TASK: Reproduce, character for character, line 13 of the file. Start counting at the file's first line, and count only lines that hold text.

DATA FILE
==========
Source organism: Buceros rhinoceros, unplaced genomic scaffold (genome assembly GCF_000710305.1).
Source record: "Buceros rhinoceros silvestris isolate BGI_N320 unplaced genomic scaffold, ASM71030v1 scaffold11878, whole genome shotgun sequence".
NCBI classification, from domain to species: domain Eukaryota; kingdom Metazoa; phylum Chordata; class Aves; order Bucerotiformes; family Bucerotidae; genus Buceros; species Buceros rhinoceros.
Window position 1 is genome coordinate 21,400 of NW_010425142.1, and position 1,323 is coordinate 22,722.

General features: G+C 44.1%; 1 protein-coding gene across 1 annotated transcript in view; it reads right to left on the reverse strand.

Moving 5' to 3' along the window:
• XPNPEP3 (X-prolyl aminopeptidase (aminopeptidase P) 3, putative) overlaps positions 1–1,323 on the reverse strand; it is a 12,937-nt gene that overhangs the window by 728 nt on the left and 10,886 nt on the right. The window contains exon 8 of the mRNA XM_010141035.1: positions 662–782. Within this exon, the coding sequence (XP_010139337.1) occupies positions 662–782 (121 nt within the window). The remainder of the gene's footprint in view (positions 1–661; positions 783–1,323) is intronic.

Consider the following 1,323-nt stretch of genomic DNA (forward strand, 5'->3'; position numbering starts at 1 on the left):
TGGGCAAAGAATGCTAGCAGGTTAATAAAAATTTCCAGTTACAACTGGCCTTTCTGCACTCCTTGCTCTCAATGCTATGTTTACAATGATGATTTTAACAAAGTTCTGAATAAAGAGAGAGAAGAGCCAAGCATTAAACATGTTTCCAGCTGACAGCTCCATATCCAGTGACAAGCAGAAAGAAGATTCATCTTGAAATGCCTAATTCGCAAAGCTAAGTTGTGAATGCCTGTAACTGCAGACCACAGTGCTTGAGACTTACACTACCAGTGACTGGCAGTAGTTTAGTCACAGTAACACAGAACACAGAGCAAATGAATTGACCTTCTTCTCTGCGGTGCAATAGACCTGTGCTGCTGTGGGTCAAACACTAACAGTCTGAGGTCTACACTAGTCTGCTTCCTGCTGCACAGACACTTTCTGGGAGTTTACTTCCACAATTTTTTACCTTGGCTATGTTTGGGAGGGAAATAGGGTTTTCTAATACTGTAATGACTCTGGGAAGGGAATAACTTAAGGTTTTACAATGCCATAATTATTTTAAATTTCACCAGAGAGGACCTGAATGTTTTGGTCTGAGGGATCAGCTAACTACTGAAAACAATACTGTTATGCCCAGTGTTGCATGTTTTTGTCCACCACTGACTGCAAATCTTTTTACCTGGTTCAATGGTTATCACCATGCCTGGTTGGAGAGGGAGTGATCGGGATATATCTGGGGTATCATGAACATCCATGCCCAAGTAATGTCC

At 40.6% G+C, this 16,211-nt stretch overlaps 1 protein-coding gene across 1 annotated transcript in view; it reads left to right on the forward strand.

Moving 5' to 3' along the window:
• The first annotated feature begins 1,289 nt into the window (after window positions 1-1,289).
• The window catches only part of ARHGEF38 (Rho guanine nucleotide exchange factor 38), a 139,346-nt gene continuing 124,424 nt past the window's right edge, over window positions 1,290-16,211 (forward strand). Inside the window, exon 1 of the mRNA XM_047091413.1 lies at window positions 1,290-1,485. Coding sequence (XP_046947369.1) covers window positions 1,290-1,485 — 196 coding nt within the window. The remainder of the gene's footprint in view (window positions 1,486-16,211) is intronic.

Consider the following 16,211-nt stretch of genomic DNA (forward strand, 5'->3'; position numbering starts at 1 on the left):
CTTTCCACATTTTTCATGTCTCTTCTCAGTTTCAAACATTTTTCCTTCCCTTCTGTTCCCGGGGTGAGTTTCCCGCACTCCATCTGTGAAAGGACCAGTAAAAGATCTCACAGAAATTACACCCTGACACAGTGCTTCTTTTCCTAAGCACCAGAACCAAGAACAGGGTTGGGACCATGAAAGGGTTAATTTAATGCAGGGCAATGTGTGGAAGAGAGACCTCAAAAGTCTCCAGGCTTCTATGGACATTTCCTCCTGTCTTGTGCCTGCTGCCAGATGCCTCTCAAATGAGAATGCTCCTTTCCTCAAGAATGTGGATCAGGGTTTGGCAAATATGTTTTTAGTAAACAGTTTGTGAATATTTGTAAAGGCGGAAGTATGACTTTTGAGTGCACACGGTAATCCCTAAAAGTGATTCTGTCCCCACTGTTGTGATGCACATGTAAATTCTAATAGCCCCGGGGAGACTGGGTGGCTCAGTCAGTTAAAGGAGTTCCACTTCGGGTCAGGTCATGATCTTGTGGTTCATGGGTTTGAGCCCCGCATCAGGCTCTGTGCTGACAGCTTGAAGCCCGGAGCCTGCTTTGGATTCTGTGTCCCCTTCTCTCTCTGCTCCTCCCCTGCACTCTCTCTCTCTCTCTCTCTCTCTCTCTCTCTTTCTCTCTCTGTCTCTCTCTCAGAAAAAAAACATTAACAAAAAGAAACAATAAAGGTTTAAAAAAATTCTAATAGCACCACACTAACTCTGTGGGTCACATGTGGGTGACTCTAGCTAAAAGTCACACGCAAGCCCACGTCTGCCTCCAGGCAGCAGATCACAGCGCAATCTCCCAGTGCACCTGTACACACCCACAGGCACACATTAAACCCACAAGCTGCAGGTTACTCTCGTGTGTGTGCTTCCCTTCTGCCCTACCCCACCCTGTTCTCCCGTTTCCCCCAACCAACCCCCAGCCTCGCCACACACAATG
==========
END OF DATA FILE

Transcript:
• The window catches only part of ARHGEF38 (Rho guanine nucleotide exchange factor 38), a 139,346-nt gene continuing 124,424 nt past the window's right edge, over window positions 1,290-16,211 (forward strand). Inside the window, exon 1 of the mRNA XM_047091413.1 lies at window positions 1,290-1,485. Coding sequence (XP_046947369.1) covers window positions 1,290-1,485 — 196 coding nt within the window. The remainder of the gene's footprint in view (window positions 1,486-16,211) is intronic.